Hot on the heels of National Observer’s report last week that clean-up costs in Alberta’s oilpatch could hit C$260 billion, a new investigation by The Narwhal shows how individual Albertans are already facing down the cost of abandoned fossil infrastructure.
“Landowners once promised a fair share for hosting oil and gas infrastructure on their properties say Alberta’s liability management system is broken,” The Narwhal reports. “They’re worried the regulator has long been propping up the industry by exaggerating profits and underestimating the costs of cleanup—often leaving landowners with a tangled mess of wells, rusty pipes, and contaminated soil.”
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The news report begins with a profile of an abandoned well near Taber, Alberta, now classified as an orphan site, one of 2,000 left behind by bankrupt fossils and now under the care of the province’s Orphan Well Association that have not yet been sealed. With a farm right nearby, “if there’s a leak and it gets into the potato crop, it’s going right there into the French fry factory,” said Daryl Bennett, director of Action Surface Rights, a group “dedicated to helping fellow landowners understand and navigate the maze of government and industry processes.”
“The problems facing farmers are numerous,” The Narwhal writes, citing Bennett. They must “ensure their irrigation systems can pass over wells without hitting them, farm around the roads that lead to wellsites, deal with the dust and weeds that come with disturbed soil, and worry about contamination of their crops—and they often face long, paperwork-filled fights to claim the annual rent they’re owed by energy companies.”
The article points to a growing movement of Alberta landowners worrying that the Alberta Energy Regulator is “propping up a beleaguered industry without requiring the necessary assurances that wells will be cleaned up in the future. Critics worry not only that orphan wells are already sitting neglected in farmers’ fields across the province, but that a whole new wave of inactive wells is poised to be thrust onto the Orphan Well Association—and that, increasingly, taxpayers may be forced to shoulder the bill.”
“They’re putting the best spin on it,” said farmer and Action Surface Rights chair Ronald Huvenaars. “If you went to an accountant and had it audited, there’s no way an accountant would ever sign off on that.”
“This type of system works well during an oil boom but not so well during an oil bust,” agreed one University of Calgary briefing paper.
At current rates of expenditure, The Narwhal notes, it would take 177 years to remediate the province’s entire inventory of inactive, suspended, abandoned, and orphan wells.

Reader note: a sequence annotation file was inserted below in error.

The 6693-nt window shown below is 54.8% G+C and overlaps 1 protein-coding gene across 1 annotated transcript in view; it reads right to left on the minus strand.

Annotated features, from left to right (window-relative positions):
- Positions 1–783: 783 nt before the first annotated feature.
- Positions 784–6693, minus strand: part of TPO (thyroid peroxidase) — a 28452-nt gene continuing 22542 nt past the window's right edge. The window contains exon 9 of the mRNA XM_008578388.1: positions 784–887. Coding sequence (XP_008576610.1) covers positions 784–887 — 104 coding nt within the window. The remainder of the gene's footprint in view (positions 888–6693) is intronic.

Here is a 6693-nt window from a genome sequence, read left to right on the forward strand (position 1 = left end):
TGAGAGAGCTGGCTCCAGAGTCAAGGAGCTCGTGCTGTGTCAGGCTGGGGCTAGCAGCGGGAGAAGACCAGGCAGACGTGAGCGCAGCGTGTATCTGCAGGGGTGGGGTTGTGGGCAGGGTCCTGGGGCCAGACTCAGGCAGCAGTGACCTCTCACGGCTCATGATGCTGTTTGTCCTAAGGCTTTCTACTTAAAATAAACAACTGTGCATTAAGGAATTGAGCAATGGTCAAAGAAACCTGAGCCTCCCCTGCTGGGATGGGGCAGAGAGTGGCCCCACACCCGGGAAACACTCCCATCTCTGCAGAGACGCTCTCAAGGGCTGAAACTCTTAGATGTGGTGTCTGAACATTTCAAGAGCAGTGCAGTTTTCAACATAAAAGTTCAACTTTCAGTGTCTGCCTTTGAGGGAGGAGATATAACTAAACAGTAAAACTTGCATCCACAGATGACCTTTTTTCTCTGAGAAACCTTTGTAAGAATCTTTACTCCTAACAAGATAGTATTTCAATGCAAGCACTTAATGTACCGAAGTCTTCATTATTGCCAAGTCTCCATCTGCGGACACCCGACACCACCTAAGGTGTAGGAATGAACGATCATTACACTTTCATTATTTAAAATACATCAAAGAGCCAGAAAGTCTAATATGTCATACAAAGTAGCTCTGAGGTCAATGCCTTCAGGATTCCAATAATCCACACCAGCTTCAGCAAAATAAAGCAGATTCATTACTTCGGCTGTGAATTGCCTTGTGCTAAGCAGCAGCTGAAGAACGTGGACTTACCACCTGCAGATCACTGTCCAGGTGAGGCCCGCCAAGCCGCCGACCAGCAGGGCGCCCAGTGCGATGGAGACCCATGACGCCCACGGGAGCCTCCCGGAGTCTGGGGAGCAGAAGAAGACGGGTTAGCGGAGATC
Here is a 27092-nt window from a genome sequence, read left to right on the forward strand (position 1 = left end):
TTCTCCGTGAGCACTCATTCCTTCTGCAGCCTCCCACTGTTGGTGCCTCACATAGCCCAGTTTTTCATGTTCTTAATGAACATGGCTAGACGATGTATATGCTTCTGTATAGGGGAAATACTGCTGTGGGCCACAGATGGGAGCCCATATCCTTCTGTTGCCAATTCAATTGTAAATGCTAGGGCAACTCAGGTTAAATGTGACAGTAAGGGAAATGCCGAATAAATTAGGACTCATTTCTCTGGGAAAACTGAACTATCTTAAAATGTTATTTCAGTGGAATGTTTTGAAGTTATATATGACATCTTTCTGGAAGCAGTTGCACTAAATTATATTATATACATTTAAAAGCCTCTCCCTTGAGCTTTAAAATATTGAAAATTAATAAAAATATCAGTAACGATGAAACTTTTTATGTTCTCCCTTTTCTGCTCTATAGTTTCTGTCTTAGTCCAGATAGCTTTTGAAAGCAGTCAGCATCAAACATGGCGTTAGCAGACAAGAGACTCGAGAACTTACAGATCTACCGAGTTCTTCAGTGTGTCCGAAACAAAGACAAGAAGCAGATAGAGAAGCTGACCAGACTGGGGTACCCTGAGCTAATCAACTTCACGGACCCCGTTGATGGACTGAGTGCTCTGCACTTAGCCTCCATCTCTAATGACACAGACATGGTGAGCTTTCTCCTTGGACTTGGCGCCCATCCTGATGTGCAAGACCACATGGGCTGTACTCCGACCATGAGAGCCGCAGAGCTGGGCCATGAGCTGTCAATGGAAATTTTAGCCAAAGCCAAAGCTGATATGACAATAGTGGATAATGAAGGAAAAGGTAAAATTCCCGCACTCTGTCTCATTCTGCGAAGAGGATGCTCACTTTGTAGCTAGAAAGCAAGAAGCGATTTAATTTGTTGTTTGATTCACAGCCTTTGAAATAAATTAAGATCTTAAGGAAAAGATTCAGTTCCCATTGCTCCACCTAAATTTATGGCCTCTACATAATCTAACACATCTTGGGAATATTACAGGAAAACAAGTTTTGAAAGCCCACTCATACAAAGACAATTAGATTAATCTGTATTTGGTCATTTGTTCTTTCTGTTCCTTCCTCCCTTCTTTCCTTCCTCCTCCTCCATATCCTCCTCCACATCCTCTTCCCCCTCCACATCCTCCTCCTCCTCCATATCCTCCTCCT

Huvenaars told The Narwhal the situation leaves farmers feeling powerless to deal with the fossil industry’s footprint on their land. Pembina Institute policy analyst Jodi McNeill added that an inactive well where problems develop poses a risk of explosion, soil and water contamination, release of air pollutants—and greenhouse gas emissions.
“When something hasn’t been plugged, it just continually releases greenhouse gases into the atmosphere,” she told The Narwhal.
“The [regulator’s] system is not achieving anything,” added lawyer Keith Wilson. “If anything, it’s creating a false sense of comfort that this problem is being addressed—and we know it’s not.”
Bennett and others are concerned about the upcoming Supreme Court decision in the Redwater case, in which a lower court ruled that creditors’ right to collect on a bankrupt company’s financial obligation takes precedence over their environmental obligations.
“If this decision is upheld by the Supreme Court of Canada, we—and every other regulator in Canada—will no longer be able to hold companies accountable for cleaning up their mess,” the AER said in its intervention with the court last February.
Alberta has about 455,000 oil wells, according to a C.D. Howe Institute report, of which 155,000 are no longer in production. Against that daunting backlog, “the Orphan Well Association brought in just $30 million from the orphan fund levy, collected from industry, in 2017,” The Narwhal notes. Since 2009, the association has received more than $30 million in grants and a loan worth $235 million from the province, with Ottawa kicking in another $30 million. Last year, the association spent $30 million to cap just 232 wells.